Your sleep cycle explained
Whether you’re taking an afternoon nap or settling in for the night, your different sleep phases all serve a purpose. Here’s your sleep cycle explained.
The phases of sleep progress in a cycle from phase 1 to REM (rapid eye movement) sleep, after which the cycle starts again.
Phase one is light sleep, when you’re still half awake. Your muscles relax, your pulse slows and your eyes move from corner to corner. This phase lasts just a few minutes. The slightest disturbance will wake you and you may experience a sensation of falling. That’s because your muscles have started to relax.
You spend almost half of your total sleep time in phase two, called true sleep. It lasts for almost 20 minutes at a time and your heartbeat, breathing and brain waves slow down.
This is the start of deep sleep. You’re now thoroughly relaxed. In this phase huge, slow brain waves called delta waves begin to occur. Your breathing and heartbeat decrease to their lowest possible levels.
Phase 4: deep sleep
The brain produces almost only delta waves and it’s very difficult to wake you. If you’re disturbed during deep sleep, you’ll struggle to adjust to being awake and will feel disoriented and groggy.
Deep sleep is the phase during which some children experience bedwetting, night terrors and sleepwalking. It’s also the phase when testosterone and growth hormones are secreted. In adults, growth hormones ensure cells, skin, bone tissue and muscles remain healthy – your proverbial beauty sleep. In babies and children, they facilitate growth and trigger puberty.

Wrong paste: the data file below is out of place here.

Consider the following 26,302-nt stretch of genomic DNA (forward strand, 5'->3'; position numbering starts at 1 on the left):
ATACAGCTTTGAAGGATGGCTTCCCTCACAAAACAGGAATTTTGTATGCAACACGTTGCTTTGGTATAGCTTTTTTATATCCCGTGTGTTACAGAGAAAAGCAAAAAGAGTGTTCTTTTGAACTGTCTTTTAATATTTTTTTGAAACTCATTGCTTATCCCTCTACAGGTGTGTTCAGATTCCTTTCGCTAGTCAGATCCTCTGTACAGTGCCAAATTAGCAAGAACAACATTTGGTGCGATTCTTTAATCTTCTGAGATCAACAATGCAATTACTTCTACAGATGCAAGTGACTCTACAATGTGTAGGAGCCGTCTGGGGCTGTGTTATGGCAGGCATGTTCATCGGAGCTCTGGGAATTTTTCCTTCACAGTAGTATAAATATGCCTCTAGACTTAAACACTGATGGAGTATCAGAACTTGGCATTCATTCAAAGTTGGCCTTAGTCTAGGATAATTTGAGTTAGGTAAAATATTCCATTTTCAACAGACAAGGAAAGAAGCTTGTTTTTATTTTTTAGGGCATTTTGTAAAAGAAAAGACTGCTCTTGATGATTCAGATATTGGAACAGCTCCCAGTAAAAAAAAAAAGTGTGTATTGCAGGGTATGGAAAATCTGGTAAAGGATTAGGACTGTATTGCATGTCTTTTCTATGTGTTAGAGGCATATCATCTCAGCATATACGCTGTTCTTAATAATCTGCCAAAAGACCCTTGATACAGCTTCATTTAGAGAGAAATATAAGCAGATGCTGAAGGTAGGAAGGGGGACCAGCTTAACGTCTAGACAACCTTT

Phase 5: REM sleep
This is the last phase of the cycle. It starts about 70 to 90 minutes after you’ve fallen asleep. Adults spend about 20% of their total sleep time in this state while for babies it’s about 50%.
During REM sleep, your brain rhythms look similar to those when you’re awake. Your eyes jerk rapidly in various directions, breathing becomes more rapid, your blood pressure rises and your muscles become temporarily paralysed.
It’s difficult to wake you from REM sleep and, if it happened, you would be disoriented and your thoughts bizarre.
Dreams occur during REM sleep. Some biologists say dreams are the brain’s way of sorting and deleting unimportant information, so it doesn’t become overwhelming. REM sleep and dreams are also essential for memory. After REM sleep, the entire sleep cycle starts again.
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